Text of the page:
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The Life of James Robertson

FULLY occupied though he is with his congregation, he never loses his touch with the mission work in the new country. On his return from Palestine he makes his report to Presbytery in regard to his experience while West. He carries with him a petition from the Palestine congregation signed by over eighty people, asking for organization, and promising three hundred dollars for the first year, should they get a minister. The fathers and brethren listen amazed to his story. The extraordinary vigour of the man, his resourcefulness, his promptitude in seizing the favourable opportunity and in getting things done, impresses them much. He has been in the country less than three months and yet during that short period he has firmly gripped the mission situation and has gathered such a store of facts about the country and the people as to astonish those who have been there years before him. And no wonder, for they have each been so heavily burdened with their own immediate labours that they have allowed a new world to grow up about them of which they have only the vaguest knowledge.

The Presbytery granted the petition from Palestine, erecting it into a supplemented congregation and by a formal vote, recorded its appreciation of the efficient service rendered.

"And to reward me," he writes, "sent me back to Portage la Prairie, High Bluff and Burnside, to try and organize there. Ministers here apparently are afraid of speaking of money to the people, and I am supposed to have cheek for any business of that kind. Mr. Matheson, their own minister, and Mr. Fraser are to be there, but it appears that I am to have charge of the money. I go away to-morrow morning and am to be back for next Sabbath."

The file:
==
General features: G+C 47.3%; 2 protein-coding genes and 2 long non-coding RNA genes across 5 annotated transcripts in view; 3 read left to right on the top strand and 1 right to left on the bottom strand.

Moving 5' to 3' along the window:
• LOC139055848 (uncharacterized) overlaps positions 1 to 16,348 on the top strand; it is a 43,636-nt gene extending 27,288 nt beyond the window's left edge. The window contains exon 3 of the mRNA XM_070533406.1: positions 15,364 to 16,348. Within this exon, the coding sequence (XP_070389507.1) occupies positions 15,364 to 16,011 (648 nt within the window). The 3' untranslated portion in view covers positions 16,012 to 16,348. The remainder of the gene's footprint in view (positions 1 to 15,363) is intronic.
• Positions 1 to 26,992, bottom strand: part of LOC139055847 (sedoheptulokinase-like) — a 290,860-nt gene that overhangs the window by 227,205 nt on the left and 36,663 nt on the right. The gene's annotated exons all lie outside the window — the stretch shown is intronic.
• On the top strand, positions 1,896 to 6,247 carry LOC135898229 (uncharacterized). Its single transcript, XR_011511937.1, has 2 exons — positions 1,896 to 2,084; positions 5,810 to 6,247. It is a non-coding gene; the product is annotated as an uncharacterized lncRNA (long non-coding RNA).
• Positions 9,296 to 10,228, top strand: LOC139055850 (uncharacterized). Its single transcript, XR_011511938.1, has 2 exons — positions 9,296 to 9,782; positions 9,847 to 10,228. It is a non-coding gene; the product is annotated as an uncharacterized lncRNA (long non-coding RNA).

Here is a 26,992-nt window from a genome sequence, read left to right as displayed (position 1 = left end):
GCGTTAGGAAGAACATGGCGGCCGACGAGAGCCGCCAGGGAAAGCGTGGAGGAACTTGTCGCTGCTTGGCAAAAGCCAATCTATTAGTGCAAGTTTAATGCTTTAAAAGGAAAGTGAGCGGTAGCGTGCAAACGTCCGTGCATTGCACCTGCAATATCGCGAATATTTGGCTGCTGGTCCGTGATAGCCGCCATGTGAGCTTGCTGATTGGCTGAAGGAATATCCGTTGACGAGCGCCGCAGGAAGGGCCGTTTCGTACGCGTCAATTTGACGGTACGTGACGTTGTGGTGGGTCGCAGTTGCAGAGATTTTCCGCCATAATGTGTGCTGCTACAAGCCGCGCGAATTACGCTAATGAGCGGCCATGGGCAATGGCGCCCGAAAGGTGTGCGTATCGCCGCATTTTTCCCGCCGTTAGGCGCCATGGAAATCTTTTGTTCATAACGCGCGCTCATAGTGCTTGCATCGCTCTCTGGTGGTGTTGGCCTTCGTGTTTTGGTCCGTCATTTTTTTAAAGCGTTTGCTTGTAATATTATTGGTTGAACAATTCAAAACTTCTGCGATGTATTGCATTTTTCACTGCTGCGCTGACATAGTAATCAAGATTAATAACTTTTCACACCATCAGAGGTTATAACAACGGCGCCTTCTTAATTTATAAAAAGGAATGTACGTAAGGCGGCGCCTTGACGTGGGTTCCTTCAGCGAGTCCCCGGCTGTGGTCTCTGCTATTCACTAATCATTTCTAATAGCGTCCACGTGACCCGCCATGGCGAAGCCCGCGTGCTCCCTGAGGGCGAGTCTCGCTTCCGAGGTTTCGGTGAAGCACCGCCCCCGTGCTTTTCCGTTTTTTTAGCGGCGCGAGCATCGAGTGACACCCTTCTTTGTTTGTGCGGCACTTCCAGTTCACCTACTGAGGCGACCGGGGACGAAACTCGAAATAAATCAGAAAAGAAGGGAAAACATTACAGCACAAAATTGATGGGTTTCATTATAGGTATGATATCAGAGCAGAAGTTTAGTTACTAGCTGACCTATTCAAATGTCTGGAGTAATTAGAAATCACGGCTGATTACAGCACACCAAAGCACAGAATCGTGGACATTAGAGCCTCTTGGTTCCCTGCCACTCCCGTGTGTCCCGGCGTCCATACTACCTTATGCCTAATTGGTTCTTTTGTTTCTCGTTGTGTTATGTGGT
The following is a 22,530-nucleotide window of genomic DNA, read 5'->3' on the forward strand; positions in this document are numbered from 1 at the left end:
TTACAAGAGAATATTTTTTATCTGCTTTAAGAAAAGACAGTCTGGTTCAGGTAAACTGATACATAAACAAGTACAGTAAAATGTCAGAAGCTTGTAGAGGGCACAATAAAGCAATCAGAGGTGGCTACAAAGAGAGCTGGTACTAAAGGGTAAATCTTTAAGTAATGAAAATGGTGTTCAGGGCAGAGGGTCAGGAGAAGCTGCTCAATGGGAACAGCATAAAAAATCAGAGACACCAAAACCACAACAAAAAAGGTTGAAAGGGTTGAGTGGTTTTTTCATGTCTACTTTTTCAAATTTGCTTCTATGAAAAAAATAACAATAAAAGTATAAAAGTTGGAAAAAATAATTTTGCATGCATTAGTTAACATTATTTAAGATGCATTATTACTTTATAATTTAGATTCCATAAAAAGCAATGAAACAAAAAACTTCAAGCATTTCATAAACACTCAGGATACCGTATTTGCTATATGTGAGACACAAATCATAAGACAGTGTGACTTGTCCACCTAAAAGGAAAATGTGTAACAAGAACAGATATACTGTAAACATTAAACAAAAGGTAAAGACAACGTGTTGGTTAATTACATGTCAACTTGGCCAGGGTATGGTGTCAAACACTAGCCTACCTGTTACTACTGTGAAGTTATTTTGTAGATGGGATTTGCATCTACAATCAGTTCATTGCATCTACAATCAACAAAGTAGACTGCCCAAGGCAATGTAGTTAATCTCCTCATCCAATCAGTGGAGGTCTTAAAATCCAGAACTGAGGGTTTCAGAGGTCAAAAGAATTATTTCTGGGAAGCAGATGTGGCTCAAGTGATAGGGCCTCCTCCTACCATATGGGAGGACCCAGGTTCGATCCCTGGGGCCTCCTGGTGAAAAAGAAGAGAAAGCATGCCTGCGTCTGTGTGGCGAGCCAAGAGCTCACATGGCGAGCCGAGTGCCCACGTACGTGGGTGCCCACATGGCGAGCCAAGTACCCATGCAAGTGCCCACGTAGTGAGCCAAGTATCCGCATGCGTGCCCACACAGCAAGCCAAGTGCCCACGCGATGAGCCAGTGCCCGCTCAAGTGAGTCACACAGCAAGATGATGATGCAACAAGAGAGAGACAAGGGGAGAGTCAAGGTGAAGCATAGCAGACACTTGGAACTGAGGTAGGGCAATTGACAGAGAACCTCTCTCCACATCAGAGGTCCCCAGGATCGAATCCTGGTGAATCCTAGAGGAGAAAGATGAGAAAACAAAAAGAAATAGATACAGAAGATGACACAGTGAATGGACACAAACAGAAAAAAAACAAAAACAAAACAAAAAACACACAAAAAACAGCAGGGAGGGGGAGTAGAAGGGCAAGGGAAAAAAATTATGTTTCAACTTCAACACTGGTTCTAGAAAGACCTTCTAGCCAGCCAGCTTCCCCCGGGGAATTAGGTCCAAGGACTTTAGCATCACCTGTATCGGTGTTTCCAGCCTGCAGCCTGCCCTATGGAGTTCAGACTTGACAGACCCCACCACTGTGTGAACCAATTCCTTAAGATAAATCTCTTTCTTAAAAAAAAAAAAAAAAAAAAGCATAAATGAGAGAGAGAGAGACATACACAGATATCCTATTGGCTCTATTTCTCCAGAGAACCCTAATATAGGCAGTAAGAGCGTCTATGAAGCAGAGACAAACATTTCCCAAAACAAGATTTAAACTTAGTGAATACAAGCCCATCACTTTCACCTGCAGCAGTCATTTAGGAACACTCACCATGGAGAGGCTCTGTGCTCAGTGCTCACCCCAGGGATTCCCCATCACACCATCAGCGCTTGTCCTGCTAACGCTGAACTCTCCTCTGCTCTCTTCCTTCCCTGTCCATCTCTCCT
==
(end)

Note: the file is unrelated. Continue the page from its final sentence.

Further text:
The story of that trip he shares, as he shares all his experiences, with his wife. The letter is dated from Winnipeg, March 16th, 1874:

"MY DEAR MARY ANNE : —"When I wrote last week I told you I was going away to the West as far as Burnside, by appointment of presbytery, to hold meetings in reference to their petition for ordained supply. We left here Tuesday morning, Mr. Fraser and myself, with a snail-paced horse. Got as far as White Horse Plains, twenty-six miles from Winnipeg. The day was clear but frosty and we got on well. Next day we stopped at a tavern to water Mr. Fraser’s horse. I went into the supposed barroom to warm. Found at the door quite a strong smell—saw a stove and a couple of calves warming themselves at it—milk pails and a general litter on the table. Faced left about and saw another calf at the foot of a flight of stairs with a litter of straw, and thought I was there long enough and had seen enough. Mr. Fraser comes in after me, takes in the whole situation at once. A door opens at the rear of calf-parlour and the kitchen stove is seen in full blast. The host informs us that he entertains bovine and not human guests for the present, and we leave, ruminating over the beauties of prairie scenery. Got dinner in good style at Poplar Point, about seventeen miles from any houses. Charley was fed some barley but did not eat it. Felt afraid he was going to give out, but he did very well. Rather an amusing incident occurred. We both got out

of the cariole and let the horse go on. He walked slowly, and when we came up to him we gave him two or three cuts and sent him on his way rejoicing. This was done several times, the horse trotting away for some distance and then slackening till we overtook him. At last when he would see us coming near he would run off before we got up to him. Finally, we got tired and wanted to ride, but Charley felt shy, and when we called Whoa, he would dart off and leave us behind. This was very amusing for a time, but when we began to contemplate walking all the way it was serious. We stole up quietly behind Charley, and before he saw, Mr. Fraser got so near that although Charley started off, Mr. Fraser got a hold of the cariole behind. After some running, he managed to leap on board and stopped him.